I’m reminded of something Ian Markham wrote some years ago: “You cannot assume a rationality and then argue there is no foundation to that rationality.  Either God and rationality go, or God and rationality stay.  Either Nietzsche or Aquinas, that is [Europe’s] choice.”

Fool for Christ
Wednesday, March 2, 2016, 11:48 AM
jockey Fool for Christ

NBA star Manute Bol mixes it up with his fellow jockeys.

I was caught off guard this weekend when a new Touchstone reader told me she was a little put off by the magazine, saying she found it “a little too negative.”  Too negative?!  It was Flannery O’Connor who advised us to “push back against the culture as hard as it pushes against you.  What people don’t realize is how much religion costs.  They think faith is a big electric blanket, when of course it is the cross.”  Well Touchstone pushes back.  

But my friend makes a good point.  When we stop and think about all we have to be thankful for, it’s astounding that we (not Touchstone) let ourselves sometimes slip into worry and even despair.

boxing Fool for Christ

Manute Bol goes up against William “The Refrigerator” Perry.

So as I was still mulling over my friend’s demand for something more uplifting, my mind went to a joyous story I stumbled across in the Wall Street Journal from some years back about the 7-foot, 7-inch Manute Bol, who played in the NBA from 1985-1995.  If you are wondering what the title of this post, and the pictures above are all about, you’ll have to read the story.  And after you finish the WSJ story, go to Manute Bol’s Wikipedia entry and read the section titled “Activism.”   I don’t know if I’ll ever hear the words “fool for Christ” again without thinking of Manute Bol.

The Sentimental Libertarianism of the “Little Jesus Who Would”
Friday, February 26, 2016, 3:26 PM

jesusislove The Sentimental Libertarianism of the Little Jesus Who WouldSix years ago, Touchstone magazine put its permanent hooks in me when it published Douglas Farrow’s The Audacity of the State.  Before reading that article, I was sympathetic with some of the libertarian movement, except with my troubling observation that none of the libertarians I knew went to church.  The Farrow article connected the dots for me, and I came to regard the Promethean sentimental libertarianism of John Stuart Mill as one of the modern American ideas most corrosive to the church today.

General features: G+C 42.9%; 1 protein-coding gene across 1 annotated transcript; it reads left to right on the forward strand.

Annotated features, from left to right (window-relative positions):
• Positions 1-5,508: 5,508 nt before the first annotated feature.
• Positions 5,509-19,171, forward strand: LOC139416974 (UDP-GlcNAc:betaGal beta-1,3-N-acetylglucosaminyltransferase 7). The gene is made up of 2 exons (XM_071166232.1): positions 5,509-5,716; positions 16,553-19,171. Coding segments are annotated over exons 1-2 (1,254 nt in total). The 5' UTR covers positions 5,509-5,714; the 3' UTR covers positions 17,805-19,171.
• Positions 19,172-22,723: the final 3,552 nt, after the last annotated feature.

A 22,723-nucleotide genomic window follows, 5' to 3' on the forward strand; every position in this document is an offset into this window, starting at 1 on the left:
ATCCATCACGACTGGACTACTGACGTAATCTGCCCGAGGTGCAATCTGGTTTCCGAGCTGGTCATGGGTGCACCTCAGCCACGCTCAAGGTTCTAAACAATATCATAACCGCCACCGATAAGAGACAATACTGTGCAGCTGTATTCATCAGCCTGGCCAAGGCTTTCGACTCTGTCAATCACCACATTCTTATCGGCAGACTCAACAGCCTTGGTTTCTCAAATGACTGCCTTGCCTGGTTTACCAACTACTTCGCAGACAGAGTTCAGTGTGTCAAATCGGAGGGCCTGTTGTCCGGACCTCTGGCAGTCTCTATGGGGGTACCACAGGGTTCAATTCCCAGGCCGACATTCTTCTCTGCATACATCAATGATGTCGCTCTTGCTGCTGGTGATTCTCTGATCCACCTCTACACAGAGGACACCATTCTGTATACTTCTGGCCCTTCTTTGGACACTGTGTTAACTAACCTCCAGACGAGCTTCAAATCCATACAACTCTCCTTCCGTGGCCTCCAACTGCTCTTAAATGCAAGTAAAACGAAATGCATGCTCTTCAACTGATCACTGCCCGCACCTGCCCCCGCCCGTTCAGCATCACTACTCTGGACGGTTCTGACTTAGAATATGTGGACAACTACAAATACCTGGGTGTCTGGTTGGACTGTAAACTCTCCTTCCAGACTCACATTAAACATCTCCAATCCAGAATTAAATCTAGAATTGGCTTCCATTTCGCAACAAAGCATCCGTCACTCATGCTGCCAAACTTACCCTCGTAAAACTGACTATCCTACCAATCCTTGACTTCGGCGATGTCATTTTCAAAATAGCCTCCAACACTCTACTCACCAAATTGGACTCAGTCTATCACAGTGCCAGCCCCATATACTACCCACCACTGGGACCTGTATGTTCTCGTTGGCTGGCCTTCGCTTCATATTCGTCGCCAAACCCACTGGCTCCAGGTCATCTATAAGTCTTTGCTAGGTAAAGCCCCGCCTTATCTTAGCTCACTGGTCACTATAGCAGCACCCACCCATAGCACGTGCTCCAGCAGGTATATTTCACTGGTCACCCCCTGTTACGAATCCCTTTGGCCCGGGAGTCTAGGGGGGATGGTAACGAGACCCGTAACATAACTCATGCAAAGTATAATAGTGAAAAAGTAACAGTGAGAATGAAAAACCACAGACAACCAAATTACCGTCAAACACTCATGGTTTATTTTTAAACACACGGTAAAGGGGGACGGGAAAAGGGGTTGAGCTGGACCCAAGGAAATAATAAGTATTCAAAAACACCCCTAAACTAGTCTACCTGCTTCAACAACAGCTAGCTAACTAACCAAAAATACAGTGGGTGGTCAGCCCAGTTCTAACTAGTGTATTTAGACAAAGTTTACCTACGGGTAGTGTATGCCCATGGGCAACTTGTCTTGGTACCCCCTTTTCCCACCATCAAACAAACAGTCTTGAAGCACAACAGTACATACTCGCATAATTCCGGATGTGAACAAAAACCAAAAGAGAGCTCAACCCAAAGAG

I say it’s the most corrosive because it is so firmly grounded in the thinking of both the American political Left and Right.  For the Left it’s the basis to celebrate men wearing dresses and having their prison insurance plan pay for their genital mutilation surgery, and for the Right it’s how Republican college students can be oh so au courant with the government redefinition of marriage, to take just two examples. 

This morning, I sat down at my local diner to read Robert Hart’s The Little Jesus Who Would in the March/April 2016 issue of Touchstone.  Hart never mentions Mill, but in the first paragraph you can see Jimmy Carter putting Mill’s harm principle to work. 

Robert Hart plumbs the depths of that annoying little phrase “What Would Jesus Do?” first popularized by Al Gore in the 2000 election.  Hart explains how the corrosive political sentimentalism of the phrase (along with “Jesus is Love”) has eaten away the once great tradition of the Episcopal Church USA. 

Hart shows the role that the awful art of dictionary tinkering has played in the erosion of marriage and family, with its larger goal of redefining Christ and the Holy Spirit into completely personal and malleable spiritual guides.